• El Poeta, Barquisimeto, 5.Apr.1980;
  • Valse al negro Tino, Barquisimeto, 16.May.1980;
  • Preludio Ingenuo, 9.Jul.1980;
  • Canción y Danza, Barquisimeto, 18. VII.1980, ded. to his cousin Ignacio Ramos Silva, guitarist;
  • Preludio, Barquisimeto, 22.Jul.1980;
  • Preludio estudio. 28.Sep.1980;
  • Julita, Barquisimeto, 1980, waltz;
  • El simplón, Barquisimeto, 9.Jun. 1981, tres Guitarras, waltz etude;
  • Pajarillo con revoltillo, Barquisimeto,1981, ded. to his son Rubén;
  • Valse en forma de preludio, 10.Mar.1982;
  • Pequeño Valse, 1.Apr.1982;
  • Valse lento, 10.Jun.1982;
  • Estudio in danza zuliana form, Barquisimeto, 15.Nov.1982;
  • Danza popular venezolana, Barquisimeto, 23.Dec.1982;
  • Estudio, Barquisimeto, 9.Feb.1983;
  • Estudio, 21.Mar. 1983;
  • Estudio, 24.Mar.1983;
  • Estudio-danza, Barquisimeto, 6. IV. 1983;
  • Preludio a Luis, 16.May.1983;
  • Valse, Barquisimeto, 15.Jul. 1983, waltz etude;
  • Estudio, Barquisimeto, 25.Oct.1983;
  • Merengue venezolano, Barquisimeto, 27.Oct. 1983, etude;
  • Merengue venezolano, ?.Mar.1984;
  • Preludio, 20. XI.1984, Preludio in etude form;
  • Pequeña danza, Barquisimeto, 17.Apr.1985, etude; ;
  • Merengue, 23.Apr.1985, etude;
  • Danza, 24.Apr.1985, etude;
  • Canción, 25.Apr.1985, etude;
  • Preludio, Barquisimeto, 24.Apr.1985;
  • Danza, 6.May.1985;
  • Danza infantil, 6.May.1985;
  • El Carne, 21.May.1985, merengue-etude;
  • Valse Estudio, Barquisimeto, 21.May.1985;
  • Preludio, Barquisimeto, 22. V. 1985;
  • Danza en forma de estudio, Barquisimeto, 3.Jun. 1985;
  • Danza, Barquisimeto, 18.Jun.1985;
  • Preludio, 21.Nov. 1985, etude;
  • Lección en forma de chôro, Barquisimeto, 5.Mar.1986, ded. to Felipe Sangiorgi(Musicologist);
  • Preludio criollo, Editado por ´´Edition Sikorsk´´i NR, Germany, c.1963, recorded by the composer;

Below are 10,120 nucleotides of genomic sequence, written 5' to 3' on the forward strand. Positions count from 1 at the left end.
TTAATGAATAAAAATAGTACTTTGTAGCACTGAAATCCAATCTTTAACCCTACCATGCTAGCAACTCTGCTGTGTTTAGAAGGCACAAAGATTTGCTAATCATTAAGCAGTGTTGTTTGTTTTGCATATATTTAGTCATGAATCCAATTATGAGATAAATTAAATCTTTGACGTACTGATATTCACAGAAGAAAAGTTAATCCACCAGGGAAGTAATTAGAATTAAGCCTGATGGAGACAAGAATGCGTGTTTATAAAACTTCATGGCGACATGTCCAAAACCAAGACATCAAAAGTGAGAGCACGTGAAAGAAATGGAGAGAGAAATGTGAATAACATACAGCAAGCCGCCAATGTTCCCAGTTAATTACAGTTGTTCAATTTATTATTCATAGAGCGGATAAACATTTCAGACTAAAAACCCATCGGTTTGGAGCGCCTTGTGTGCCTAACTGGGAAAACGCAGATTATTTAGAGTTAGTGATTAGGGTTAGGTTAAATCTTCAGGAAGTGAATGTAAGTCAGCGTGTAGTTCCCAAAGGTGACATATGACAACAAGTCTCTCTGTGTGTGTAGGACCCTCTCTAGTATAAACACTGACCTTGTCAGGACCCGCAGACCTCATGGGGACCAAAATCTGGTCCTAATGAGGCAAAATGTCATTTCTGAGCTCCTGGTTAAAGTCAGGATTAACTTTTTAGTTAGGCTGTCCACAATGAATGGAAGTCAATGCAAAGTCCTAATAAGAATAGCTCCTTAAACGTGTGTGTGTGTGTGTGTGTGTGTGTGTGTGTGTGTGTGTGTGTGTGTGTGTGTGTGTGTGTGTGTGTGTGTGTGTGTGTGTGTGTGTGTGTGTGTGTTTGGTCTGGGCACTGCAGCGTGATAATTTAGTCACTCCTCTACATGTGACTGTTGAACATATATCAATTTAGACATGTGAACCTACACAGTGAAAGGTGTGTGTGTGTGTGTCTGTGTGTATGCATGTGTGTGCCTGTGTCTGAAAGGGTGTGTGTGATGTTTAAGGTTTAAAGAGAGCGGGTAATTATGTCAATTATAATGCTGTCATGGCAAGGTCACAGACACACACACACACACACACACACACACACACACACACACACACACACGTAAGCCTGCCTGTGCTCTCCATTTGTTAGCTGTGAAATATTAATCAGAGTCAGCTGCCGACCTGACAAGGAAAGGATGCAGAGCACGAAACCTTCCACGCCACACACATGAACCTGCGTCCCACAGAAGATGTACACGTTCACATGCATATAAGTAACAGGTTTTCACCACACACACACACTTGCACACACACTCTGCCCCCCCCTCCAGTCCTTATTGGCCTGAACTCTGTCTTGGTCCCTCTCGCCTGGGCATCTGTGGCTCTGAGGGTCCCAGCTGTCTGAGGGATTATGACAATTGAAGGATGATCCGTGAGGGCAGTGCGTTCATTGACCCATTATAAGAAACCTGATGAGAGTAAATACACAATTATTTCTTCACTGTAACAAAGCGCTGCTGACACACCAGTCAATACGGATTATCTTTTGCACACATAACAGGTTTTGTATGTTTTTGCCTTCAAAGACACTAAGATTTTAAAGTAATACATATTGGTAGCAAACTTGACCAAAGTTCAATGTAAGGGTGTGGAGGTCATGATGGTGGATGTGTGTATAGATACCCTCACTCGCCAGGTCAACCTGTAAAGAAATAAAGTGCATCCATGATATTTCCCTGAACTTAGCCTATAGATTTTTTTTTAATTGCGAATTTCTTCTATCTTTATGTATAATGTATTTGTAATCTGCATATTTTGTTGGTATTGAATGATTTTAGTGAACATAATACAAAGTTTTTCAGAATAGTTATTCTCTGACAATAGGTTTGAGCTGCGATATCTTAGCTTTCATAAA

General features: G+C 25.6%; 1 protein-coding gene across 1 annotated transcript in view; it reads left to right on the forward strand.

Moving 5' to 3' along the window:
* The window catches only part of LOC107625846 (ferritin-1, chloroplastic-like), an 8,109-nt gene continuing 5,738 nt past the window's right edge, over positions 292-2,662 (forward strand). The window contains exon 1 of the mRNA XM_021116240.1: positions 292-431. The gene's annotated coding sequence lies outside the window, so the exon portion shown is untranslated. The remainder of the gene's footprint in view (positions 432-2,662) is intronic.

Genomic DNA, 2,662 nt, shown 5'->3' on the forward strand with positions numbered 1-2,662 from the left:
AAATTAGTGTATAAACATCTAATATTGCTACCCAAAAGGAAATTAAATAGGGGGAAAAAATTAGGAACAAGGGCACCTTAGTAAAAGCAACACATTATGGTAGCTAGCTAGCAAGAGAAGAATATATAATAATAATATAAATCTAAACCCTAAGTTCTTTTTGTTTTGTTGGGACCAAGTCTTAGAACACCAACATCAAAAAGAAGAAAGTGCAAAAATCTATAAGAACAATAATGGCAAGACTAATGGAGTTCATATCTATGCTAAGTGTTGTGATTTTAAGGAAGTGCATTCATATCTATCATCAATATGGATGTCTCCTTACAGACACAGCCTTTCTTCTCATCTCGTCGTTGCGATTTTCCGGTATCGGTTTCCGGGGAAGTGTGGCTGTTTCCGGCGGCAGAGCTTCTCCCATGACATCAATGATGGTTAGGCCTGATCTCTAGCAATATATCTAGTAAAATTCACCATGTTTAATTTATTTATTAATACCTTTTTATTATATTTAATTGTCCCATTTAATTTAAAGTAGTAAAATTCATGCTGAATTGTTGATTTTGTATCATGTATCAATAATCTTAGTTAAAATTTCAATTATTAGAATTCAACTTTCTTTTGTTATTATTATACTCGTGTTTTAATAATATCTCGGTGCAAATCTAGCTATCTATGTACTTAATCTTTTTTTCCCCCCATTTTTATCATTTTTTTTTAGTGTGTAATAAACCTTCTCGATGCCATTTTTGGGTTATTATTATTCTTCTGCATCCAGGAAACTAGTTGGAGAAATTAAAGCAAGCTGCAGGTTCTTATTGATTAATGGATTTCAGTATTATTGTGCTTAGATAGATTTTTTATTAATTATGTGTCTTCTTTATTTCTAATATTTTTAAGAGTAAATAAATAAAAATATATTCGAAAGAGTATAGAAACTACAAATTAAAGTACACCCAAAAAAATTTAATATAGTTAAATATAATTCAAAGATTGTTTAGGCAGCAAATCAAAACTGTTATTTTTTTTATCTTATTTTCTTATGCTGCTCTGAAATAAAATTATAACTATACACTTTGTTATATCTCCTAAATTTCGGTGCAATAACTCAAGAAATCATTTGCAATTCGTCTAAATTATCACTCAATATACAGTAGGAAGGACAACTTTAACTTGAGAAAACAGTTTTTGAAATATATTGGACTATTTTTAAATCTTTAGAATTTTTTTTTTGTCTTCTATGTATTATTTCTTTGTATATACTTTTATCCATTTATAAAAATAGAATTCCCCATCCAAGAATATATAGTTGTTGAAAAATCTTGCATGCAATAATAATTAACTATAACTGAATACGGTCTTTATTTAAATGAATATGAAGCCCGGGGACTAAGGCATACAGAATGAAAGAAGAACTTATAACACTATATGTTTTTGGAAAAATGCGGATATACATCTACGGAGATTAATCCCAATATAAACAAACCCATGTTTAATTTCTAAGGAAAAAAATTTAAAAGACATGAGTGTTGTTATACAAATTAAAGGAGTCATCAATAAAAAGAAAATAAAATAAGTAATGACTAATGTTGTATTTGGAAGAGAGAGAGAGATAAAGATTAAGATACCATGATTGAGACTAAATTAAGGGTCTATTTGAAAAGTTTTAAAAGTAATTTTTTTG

• Danza a Maracaibo, recorded by the composer;
  • Serenata ingenua, recorded by the composer;
  • Merengue Venezolano, recorded by the composer;
  • Canción Caroreña, recorded by the composer;
  • Choro (Publ. by Unión Musical Española), Madrid, 1964, recorded by the composer;
  • Nana, (Publ. by Unión Musical Española), Madrid, 1964;
  • Melancolía (Published in the Cuatro Piezas Venezolanas collection, Halstan y Co. Lid, England, c. 1984);
  • Monotonía Nostalgia, ídem.;
  • Valse, ded. to Nando Riera, recorded by the composer;
  • Elorac, ded. to Carole Warner, (Published by Unión Musical Española), Madrid, 1964, recorded by the composer;
  • Estudio; a simple melody in country waltz form;
  • Joropo; Etude;
  • El Encandilador de Zamuros, based on a store by the same name;
  • Danza a Manolay;
  • Preludio a la Cruz;
  • Melody for an Etude by Sor, ded. Etta Zaccaria and Gustavo Lopez;
  • Oración al Jueves Santo, Preludio;
  • Alegre Golpe; Canción I; Canción II; Valse ded. to don Manuel Guerrero;
  • Estudio Lento; El juguetón, etudes in waltz form; Canción, recorded by the composer;
  • Joropo, improvisation while being recorded by the composer;
  • Merengue, etude;
  • Valse, etude;
  • Preludio; Manotolo; Estudio in merengue form;
  • Valse Estudio; etude in joropo form;
  • Aire venezolano;
  • Valse etude;
  • Danza venezolana;
  • Preludio en terceras;
  • Andante;
  • Danza infantil, merengue infantil;
  • Canción, etude;
  • Danza Estudio, Andante, etudes;
  • Valse, waltz ded. to Agapito Pérez Cordero, guitarist;
  • Estudio; Estudio de simples accordes; Vals campestre, ded. to his son Andrés Raúl;
  • Homenaje a La Chica Chagua;
  • Canción a mi hija María Josefina, ded. to daughter María Josefina;
  • Danza al Zulia, zulian dance;
  • Aire zuliano, ded. to his student Darío González;
  • Valse a mi Nacha Mosquera, waltz ded. to Nacha Mosquera;
  • Canción blanda y Valse estudio, ded. to his son Rubén;
  • Homenaje a Teresa Rojas; Golpe al diablo de Carora; Ysabel, Mercedes, waltzes;
  • Pequeña suite para guitarra a la manera de mi pueblo, Canción, Danza, Pequeño Valse, song, dance, little waltz;
  • El popular, waltz, ded. to his friend the artist Jesús Soto;
  • Canción, ded. to Raúl Borges;
  • Preludio; Dance; Study; Autograph; Venezuelan profile for two guitars.

TRANSCRIPTIONS & ARRANGEMENTS:

  • Fernando Sor, Two small works for guitar, for three guitars;
  • Antonio Lauro, Natalia, waltz, Barquisimeto, 13.May.1981, arr. for two guitars;
  • Flavio Herrera, Polka;
  • (anonymous) Tonada.

Bibliography[edit]

  • Bruzual, Alejandro - Rodrigo Riera - La Parábola de la Tierra Ediciones Farmatodo, 1999

Other sources:

  • Interviews
  • Enciclopedia de la Música en Venezuela, ed. Fundación Bigott (ISBN 980-6428-02-1), Caracas, Venezuela, 1998)
  • Personal files of Rodrigo Riera.